Thoroughbreds exhibits the best and worst of both indie thrillers and comedies, and seems pitched specifically to earn attention as a first feature from “an exciting new voice!” It’s confidently made with an eye for more than workmanlike style, it’s certainly able to conjure its own original world with an accompanying tone, and it brings forward some very fun performances. It’s also overly, sometimes gratingly affected – perhaps best showcased in how it’s divided into chapters (announced with ominous title cards) for no reason and with no coherence. It’s also much better on the comedy front than as a thriller, taking 90 minutes to arrive at the point which seems like it should be the halfway mark of a truly engaged thriller.
Anya Taylor-Joy and Olivia Cooke play Lily and Amanda, well-heeled Connecticut teenagers who grew up as best friends but have been estranged for years, recently reconnected only after Amanda’s mother pays Lily handsomely to tutor her. Amanda, who openly professes to experiencing no emotion whatsoever, has recently become a pariah thanks to her messily, ruthlessly euthanizing her family horse. The initial tension between the pair eases into companionship, as the high-strung Lily finds she can admit her darker suppressed thoughts to Amanda without fear of judgement. Thoughts like her strong desire to murder her douchebag stepfather Mark (Paul Sparks). In the grand tradition of teenage murder romps, talk eventually turns to tentatively planning, and then action.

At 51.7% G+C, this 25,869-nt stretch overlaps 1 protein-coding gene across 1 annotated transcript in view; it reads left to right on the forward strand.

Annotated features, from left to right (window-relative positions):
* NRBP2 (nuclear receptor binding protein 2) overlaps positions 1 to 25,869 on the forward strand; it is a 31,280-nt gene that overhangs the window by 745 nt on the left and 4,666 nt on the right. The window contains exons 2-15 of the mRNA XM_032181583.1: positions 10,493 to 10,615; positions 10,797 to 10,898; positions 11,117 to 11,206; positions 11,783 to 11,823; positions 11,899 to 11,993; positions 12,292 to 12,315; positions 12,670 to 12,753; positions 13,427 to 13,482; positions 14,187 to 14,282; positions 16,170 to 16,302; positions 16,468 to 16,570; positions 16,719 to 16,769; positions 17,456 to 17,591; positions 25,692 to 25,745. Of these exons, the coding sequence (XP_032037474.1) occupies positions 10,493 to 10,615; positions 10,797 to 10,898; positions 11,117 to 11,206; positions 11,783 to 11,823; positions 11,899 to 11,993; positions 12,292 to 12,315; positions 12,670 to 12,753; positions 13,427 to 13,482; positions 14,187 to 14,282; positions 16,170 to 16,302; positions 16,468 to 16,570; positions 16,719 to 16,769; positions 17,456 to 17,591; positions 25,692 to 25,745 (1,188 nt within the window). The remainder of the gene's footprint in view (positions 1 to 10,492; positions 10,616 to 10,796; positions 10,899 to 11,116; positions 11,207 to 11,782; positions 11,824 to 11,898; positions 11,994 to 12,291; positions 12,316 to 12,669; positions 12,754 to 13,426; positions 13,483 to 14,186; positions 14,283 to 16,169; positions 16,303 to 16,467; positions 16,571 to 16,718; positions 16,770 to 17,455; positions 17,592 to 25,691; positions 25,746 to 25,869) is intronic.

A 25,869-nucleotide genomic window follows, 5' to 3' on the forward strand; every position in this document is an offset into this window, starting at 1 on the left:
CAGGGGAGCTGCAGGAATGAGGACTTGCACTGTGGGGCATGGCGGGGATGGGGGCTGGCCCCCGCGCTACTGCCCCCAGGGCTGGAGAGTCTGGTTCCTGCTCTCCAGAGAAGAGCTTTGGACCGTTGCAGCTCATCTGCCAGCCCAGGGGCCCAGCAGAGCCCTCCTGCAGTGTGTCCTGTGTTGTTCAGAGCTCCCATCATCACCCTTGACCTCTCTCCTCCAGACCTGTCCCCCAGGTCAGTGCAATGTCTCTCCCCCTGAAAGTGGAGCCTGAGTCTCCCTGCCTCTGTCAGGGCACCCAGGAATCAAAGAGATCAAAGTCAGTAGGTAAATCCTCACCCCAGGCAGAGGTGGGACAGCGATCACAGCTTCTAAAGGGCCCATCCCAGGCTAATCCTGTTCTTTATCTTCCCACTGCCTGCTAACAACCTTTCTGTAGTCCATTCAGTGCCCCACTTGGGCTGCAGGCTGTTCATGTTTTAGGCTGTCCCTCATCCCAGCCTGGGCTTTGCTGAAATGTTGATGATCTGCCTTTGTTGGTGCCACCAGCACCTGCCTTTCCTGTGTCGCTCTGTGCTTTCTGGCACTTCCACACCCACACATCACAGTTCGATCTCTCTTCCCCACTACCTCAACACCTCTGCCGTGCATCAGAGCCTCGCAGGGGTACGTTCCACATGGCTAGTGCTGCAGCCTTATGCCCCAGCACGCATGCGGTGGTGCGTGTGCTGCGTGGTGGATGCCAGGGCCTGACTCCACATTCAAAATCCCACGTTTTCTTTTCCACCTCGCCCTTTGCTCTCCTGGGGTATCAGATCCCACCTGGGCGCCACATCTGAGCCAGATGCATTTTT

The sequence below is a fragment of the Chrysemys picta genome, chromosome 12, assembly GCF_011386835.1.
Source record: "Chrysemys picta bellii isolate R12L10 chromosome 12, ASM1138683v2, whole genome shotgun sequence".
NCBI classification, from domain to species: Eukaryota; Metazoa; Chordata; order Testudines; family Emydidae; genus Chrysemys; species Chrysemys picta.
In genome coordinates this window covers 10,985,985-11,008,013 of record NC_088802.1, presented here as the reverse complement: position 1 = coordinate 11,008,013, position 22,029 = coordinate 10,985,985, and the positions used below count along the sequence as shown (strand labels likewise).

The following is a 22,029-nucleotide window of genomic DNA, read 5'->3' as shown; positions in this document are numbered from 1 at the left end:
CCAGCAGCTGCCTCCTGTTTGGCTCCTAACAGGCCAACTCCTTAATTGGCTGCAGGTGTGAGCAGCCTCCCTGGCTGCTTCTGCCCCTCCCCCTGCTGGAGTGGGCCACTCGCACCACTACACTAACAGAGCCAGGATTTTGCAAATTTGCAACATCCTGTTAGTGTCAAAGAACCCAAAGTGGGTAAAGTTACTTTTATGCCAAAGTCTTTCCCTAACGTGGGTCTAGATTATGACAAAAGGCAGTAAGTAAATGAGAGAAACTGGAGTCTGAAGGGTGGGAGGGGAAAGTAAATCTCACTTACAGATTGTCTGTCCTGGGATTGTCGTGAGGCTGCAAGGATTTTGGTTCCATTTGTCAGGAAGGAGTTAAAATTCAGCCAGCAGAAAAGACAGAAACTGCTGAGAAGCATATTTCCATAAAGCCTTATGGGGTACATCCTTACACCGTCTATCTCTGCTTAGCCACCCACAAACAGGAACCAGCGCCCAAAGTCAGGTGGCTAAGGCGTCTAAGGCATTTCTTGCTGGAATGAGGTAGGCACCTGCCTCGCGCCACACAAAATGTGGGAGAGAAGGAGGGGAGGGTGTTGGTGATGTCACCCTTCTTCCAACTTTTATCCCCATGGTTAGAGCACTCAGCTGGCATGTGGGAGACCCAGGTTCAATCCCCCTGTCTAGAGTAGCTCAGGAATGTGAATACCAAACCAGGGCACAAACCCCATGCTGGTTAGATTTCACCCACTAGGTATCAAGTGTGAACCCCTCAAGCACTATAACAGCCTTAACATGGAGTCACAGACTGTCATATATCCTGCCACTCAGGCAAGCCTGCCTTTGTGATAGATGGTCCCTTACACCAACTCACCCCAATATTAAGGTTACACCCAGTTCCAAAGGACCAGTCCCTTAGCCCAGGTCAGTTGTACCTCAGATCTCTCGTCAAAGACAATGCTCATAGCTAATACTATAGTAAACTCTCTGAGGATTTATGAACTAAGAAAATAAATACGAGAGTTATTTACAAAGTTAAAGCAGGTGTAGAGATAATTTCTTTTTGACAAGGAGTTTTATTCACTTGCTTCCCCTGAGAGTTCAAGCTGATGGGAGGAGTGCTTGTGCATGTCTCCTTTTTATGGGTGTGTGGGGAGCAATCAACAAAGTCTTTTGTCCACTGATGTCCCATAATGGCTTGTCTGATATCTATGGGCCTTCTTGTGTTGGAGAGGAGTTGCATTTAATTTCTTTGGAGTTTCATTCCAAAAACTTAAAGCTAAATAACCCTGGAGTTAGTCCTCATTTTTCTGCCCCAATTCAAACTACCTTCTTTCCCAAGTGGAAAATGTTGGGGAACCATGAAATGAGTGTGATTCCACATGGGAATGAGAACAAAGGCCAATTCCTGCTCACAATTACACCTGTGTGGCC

It’s once the movie hits that planning stage that it stalls for a good while, trapped between the heightened fixtures of crime fic and its own insistence on undermining the girls with “realistic” intrusions. An attempt to blackmail small-time drug dealer Tim (Anton Yelchin, whose perfect haplessness is yet another sting over his untimely death last year) occupies much of their attention before fizzling out without even a proper closure to his character. The movie constructs an attractive gun, but hesitates on pulling the trigger. As a result, it often lapses into listlessness.
This is a shame, since director Cory Finley’s script (developed from what was originally a play, as is plainly evident from how the film mostly takes place within Lily’s gigantic house) both establishes a sharp sense of morbid humor and is on to something about the sociopathy of wealth. Taylor-Joy and Cooke have a weird, comedic dynamic that could have put them in the canon of cinematic duos if the movie had been braver in pushing their relationship to darker territory. Ultimately, Thoroughbreds is a lot of potential with an anticlimactic payoff.
Thoroughbreds screened at AFI Fest and opens on March 9, 2018.